Definitions

from The American Heritage® Dictionary of the English Language, 5th Edition.

  • noun A small, usually secret group united for a common interest.

from The Century Dictionary.

  • noun A private council or assembly; a combination of persons openly or secretly engaged for a common purpose, especially of a political character; a club of partizans or intriguers; a faction; a cabal; specifically, in English history, a group of leading Whig politicians in the reigns of William III. and Anne, of whom the most important were Somers, Wharton, Russell, and Montague.
  • noun Synonyms Faction, Camarilla, etc. See cabal

from the GNU version of the Collaborative International Dictionary of English.

  • noun A secret council to deliberate on affairs of government or politics; a number of men combined for party intrigue; a faction; a cabal

from Wiktionary, Creative Commons Attribution/Share-Alike License.

  • noun Archaic form of junta.
  • noun A club, originally used thus by Benjamin Franklin

from WordNet 3.0 Copyright 2006 by Princeton University. All rights reserved.

  • noun a clique (often secret) that seeks power usually through intrigue

Etymologies

from The American Heritage® Dictionary of the English Language, 4th Edition

[Alteration of junta.]

Examples

  • He was partial to a matchup zone he called junto, Spanish for “togetherness,” a term he picked up while teaching summer clinics in Puerto Rico.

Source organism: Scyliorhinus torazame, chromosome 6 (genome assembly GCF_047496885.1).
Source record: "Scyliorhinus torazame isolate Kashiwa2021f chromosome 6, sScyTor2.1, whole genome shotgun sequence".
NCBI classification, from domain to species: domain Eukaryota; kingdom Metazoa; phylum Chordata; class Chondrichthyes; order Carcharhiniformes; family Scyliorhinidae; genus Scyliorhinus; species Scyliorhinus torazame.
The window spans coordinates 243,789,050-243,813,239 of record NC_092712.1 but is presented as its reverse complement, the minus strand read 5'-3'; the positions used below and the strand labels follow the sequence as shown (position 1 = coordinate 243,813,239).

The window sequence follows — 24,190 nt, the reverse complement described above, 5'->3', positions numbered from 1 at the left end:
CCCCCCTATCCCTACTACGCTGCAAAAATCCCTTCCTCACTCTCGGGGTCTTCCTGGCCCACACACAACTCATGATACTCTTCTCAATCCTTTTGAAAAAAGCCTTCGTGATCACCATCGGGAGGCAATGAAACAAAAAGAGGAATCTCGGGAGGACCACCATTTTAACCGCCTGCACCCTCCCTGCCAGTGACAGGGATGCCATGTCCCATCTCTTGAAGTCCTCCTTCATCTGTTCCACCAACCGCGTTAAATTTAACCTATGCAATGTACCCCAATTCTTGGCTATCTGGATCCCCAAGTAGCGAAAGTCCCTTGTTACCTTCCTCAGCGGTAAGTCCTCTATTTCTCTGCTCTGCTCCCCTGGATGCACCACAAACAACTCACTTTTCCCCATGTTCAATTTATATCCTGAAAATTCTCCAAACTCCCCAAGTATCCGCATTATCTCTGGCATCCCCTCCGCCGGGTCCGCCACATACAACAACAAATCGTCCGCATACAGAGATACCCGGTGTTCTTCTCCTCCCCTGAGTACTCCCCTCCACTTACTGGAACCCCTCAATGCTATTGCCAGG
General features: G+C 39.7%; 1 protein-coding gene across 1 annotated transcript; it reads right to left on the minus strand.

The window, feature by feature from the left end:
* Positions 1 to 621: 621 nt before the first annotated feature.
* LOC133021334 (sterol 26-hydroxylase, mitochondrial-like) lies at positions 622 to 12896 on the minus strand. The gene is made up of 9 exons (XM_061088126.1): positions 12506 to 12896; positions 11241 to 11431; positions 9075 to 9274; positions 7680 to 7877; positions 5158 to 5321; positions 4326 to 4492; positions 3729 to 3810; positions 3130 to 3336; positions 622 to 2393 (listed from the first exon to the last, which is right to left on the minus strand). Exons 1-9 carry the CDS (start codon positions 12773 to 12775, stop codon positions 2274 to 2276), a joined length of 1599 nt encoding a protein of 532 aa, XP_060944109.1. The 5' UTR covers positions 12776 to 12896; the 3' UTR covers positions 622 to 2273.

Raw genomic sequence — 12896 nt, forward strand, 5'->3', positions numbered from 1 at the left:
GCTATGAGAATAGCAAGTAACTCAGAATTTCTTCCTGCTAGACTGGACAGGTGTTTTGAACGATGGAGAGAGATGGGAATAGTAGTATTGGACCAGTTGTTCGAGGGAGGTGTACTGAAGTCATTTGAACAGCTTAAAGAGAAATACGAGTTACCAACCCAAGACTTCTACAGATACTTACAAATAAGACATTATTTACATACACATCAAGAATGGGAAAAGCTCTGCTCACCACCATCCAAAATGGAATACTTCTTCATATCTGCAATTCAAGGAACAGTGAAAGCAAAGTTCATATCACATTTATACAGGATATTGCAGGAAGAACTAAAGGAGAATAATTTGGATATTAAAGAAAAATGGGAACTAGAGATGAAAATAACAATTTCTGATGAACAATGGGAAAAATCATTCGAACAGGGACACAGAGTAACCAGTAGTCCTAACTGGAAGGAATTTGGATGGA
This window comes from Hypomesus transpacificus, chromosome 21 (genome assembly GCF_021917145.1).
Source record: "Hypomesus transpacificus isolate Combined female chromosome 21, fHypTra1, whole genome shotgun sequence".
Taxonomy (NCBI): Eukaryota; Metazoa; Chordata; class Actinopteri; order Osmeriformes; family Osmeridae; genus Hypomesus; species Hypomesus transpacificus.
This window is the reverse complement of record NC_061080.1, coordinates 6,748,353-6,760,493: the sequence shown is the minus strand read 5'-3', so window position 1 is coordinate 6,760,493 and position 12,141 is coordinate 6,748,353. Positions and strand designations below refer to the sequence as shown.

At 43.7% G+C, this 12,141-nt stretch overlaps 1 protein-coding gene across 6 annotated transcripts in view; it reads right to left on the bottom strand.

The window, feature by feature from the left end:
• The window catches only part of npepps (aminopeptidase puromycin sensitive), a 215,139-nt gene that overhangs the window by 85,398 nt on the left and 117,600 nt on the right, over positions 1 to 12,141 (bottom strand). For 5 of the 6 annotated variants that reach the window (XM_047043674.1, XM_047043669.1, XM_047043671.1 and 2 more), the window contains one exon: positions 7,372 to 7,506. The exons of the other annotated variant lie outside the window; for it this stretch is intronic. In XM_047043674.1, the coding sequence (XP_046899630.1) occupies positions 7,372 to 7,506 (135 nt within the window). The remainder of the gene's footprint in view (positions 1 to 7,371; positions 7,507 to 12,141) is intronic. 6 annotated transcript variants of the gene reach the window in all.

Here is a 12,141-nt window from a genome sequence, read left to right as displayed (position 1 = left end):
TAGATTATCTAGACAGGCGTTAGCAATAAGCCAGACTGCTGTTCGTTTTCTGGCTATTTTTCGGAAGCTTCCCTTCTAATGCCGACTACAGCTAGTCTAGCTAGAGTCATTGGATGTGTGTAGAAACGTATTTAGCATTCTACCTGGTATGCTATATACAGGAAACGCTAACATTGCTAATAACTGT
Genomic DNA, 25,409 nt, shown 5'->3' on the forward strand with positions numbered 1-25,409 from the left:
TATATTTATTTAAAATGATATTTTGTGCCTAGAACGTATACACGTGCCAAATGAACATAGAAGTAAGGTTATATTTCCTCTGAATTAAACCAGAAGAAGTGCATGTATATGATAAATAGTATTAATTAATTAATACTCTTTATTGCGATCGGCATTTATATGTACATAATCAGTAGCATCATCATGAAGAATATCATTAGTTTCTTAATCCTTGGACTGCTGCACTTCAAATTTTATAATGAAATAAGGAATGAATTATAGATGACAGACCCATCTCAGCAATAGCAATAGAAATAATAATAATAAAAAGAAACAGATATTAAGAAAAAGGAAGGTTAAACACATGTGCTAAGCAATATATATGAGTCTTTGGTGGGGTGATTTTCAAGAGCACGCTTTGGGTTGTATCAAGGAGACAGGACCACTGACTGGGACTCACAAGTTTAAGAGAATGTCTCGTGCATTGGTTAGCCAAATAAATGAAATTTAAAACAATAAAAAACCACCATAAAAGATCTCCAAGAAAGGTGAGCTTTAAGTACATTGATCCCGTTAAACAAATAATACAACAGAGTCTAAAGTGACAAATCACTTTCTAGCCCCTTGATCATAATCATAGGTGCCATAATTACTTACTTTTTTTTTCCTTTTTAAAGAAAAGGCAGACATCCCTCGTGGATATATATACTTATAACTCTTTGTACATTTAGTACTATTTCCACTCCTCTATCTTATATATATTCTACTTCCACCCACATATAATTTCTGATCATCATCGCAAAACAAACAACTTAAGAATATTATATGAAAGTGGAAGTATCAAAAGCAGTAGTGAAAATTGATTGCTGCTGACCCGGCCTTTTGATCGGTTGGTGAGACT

Pistol

  • He was partial to a matchup zone he called junto, Spanish for “togetherness,” a term he picked up while teaching summer clinics in Puerto Rico.

    Pistol

  • He was partial to a matchup zone he called junto, Spanish for “togetherness,” a term he picked up while teaching summer clinics in Puerto Rico.

    Pistol

  • he called junto: Phil Grose, “Clemson Destroys N.C. State, 67–46,” Charlotte Observer, March 2, 1962.

    Pistol

  • he called junto: Phil Grose, “Clemson Destroys N.C. State, 67–46,” Charlotte Observer, March 2, 1962.

    Pistol

  • he called junto: Phil Grose, “Clemson Destroys N.C. State, 67–46,” Charlotte Observer, March 2, 1962.

    Pistol

  • De Foe represented the Whiggism, not of the great 'junto' or aristocratic ring, but of the dissenters and tradesmen whose prejudices the junto had to turn to account.

    Hours in a Library, Volume I. (of III.)

  • These persons made up the committee of state, which was reproachfully after called the junto, and enviously then in the Court the Cabinet Council "(" History of the Rebellion, "vol. i., p. 211, edit.

    Diary of Samuel Pepys — Volume 59: November 1667

  • These persons made up the committee of state, which was reproachfully after called the junto, and enviously then in the Court the Cabinet Council "(" History of the Rebellion, "vol. i., p. 211, edit.

    Diary of Samuel Pepys — Complete 1667 N.S.

  • These persons made up the committee of state, which was reproachfully after called the junto, and enviously then in the Court the Cabinet Council "(" History of the Rebellion, "vol. i., p. 211, edit.

    Diary of Samuel Pepys — Complete

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